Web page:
2. The details like terms, references, abbreviations, definitions, as well as inputs for failure rates based on the target technology are listed in a template.
3. Since the Ethernet IP block is too large to analyze, it is broken down into several block subsets – Media Access Control (MAC), memory controller, Direct Memory Access (DMA), AMBA interface – for simpler testing. However, even at this level, the Ethernet IP block is too large and needs to be broken down further for a closer look inside each block. Ultimately, the Ethernet IP is broken down into 36 different blocks.
4. Each block is then mapped into a template which includes names of blocks, descriptions, locations, etc.
5. Synthesis results are then mapped into the template to calculate the failure rate for each of the 36 blocks based on the International Electrotechnical Commission (IEC) TR 62380 standard.
6. Each of the 36 blocks has associated group of signals for clocking, programming, etc., which are broken down into different categories like clock and rest, programming controls, packet data controls, packet data and packet status. The signals are analyzed using a percentage approach based on the number of signals. The percentage approach is used because the area/gate count is relatively small and the Ethernet design is a datapath-centric design, meaning the data flows through the design in a predictable manor and thus the number of I/O signals is more of a contributing factor than the slight area differences. The percentage approach is approved by the SGS-TÜV, which is critical in the certification process.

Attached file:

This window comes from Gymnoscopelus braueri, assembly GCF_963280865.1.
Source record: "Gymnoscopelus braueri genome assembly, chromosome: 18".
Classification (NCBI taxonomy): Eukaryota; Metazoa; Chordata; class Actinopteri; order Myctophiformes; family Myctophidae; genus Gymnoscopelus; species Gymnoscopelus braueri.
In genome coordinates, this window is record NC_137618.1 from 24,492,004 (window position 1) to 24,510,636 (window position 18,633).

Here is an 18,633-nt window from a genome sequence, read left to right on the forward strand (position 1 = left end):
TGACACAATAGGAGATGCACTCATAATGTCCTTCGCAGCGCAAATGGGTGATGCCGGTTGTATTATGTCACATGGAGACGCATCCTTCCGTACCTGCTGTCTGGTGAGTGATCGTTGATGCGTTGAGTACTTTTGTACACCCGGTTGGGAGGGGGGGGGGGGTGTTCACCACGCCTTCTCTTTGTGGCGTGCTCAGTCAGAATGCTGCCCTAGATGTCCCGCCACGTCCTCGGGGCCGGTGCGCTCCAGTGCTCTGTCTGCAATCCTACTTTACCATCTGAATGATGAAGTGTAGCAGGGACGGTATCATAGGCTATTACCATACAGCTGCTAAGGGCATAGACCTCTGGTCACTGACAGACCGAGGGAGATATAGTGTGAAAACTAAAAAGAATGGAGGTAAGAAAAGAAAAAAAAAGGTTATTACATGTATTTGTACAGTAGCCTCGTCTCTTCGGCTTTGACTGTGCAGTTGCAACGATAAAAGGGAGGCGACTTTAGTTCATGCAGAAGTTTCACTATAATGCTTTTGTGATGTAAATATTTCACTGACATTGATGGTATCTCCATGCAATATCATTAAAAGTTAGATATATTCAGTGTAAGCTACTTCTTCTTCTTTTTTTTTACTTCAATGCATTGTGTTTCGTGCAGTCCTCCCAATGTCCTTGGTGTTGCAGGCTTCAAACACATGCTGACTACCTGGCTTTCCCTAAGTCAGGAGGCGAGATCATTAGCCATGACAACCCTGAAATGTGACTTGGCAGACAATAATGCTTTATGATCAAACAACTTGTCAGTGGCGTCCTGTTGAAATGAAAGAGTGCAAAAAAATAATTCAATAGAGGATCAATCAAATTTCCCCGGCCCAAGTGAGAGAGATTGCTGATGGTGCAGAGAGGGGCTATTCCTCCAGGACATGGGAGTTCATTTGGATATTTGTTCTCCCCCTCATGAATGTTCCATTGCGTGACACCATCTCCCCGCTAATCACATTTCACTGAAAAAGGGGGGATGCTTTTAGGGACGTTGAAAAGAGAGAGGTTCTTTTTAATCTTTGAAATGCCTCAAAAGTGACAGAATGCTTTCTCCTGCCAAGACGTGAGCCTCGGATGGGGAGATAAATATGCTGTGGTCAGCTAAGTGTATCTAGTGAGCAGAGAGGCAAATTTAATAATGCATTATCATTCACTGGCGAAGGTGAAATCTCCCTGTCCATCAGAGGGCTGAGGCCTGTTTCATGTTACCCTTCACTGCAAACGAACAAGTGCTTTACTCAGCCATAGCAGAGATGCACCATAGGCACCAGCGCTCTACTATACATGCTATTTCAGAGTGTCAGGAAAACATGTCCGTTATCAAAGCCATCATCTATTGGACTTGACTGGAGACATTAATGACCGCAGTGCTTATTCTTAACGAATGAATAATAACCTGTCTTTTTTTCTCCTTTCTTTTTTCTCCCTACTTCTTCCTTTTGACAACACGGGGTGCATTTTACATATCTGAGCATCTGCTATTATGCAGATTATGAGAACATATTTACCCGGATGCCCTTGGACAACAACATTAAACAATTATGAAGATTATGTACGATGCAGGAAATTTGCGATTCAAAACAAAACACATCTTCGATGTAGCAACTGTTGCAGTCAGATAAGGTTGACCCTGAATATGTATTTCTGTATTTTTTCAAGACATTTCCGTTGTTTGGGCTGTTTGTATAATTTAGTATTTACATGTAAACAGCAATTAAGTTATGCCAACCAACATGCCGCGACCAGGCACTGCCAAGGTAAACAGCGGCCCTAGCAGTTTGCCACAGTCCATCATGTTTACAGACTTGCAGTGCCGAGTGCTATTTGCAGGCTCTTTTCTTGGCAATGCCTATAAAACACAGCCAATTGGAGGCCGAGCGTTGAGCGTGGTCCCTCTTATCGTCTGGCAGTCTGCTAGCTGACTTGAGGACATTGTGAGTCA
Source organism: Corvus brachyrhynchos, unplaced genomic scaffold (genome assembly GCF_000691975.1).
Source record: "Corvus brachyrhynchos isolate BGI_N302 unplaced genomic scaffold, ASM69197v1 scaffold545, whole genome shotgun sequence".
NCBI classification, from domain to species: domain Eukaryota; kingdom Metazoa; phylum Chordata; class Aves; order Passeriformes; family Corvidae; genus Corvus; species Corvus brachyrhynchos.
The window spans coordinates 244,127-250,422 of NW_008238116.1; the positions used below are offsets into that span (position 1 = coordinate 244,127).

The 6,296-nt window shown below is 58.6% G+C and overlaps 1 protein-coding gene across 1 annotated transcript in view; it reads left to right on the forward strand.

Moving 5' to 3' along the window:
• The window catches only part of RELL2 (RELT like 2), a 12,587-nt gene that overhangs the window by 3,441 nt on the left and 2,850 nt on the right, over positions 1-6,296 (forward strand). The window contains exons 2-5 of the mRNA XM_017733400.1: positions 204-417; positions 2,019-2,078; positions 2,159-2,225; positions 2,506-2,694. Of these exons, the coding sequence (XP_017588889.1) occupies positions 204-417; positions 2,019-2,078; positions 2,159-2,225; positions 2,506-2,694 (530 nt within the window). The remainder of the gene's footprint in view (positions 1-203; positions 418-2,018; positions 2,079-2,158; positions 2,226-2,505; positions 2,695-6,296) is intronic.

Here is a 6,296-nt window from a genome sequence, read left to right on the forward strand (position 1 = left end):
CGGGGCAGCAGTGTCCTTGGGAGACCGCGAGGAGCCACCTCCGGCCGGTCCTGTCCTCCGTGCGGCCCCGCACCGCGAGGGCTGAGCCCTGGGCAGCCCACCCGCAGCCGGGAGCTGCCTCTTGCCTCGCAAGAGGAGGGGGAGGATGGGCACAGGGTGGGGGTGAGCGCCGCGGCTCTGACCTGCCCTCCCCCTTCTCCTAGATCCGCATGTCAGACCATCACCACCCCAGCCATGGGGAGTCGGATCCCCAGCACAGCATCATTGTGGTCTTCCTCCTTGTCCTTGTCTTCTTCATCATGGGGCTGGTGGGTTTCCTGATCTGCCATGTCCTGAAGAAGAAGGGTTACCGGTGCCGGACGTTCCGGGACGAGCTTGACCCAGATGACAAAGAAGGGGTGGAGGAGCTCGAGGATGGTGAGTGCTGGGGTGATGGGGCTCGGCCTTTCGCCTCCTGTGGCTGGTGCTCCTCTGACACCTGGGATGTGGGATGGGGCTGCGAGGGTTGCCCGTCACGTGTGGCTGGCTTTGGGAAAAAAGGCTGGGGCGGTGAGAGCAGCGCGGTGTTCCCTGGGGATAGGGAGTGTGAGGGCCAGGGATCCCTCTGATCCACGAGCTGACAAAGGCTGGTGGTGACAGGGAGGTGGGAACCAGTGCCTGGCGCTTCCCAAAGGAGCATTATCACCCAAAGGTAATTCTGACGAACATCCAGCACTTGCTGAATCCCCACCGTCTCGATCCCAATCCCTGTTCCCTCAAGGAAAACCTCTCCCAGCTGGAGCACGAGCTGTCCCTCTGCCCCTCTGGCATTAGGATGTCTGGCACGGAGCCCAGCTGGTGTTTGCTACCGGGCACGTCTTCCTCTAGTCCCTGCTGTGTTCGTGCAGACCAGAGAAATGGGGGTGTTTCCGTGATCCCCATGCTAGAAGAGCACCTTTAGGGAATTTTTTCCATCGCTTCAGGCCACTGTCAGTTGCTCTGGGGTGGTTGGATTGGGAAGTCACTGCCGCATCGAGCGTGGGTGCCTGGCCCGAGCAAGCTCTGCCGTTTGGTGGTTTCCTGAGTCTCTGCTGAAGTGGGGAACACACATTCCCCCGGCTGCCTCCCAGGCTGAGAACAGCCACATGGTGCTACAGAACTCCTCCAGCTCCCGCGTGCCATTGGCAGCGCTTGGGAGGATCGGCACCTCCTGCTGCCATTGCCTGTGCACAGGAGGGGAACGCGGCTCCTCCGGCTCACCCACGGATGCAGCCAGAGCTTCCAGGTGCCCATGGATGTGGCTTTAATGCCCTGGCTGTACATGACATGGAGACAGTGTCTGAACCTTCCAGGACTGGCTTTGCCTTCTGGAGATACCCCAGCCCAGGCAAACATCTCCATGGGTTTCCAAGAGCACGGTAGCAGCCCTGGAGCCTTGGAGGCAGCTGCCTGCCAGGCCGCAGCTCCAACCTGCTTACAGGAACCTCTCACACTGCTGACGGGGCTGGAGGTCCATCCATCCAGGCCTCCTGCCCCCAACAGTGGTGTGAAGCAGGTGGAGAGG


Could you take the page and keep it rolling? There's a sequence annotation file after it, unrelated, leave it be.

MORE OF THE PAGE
7. Each sub-block is tested using the safety goal violations as a guide to determine if a violation can occur. This manual step enables us to look through the circuits, run analysis and simulation, analyze the blocks that failed, etc. The possible failures are then documented.
8. The safety goal violations are then mapped across the faults in the template. Across each block, one of three error conditions must be applied – single point fault, multi-point fault, safe – and in any case where there is error, an associated diagnostic test is created. For example, the designer may create a diagnostic test to understand the number of cycles required to assess a failure. Table 2 shows this section of the template for fault analysis.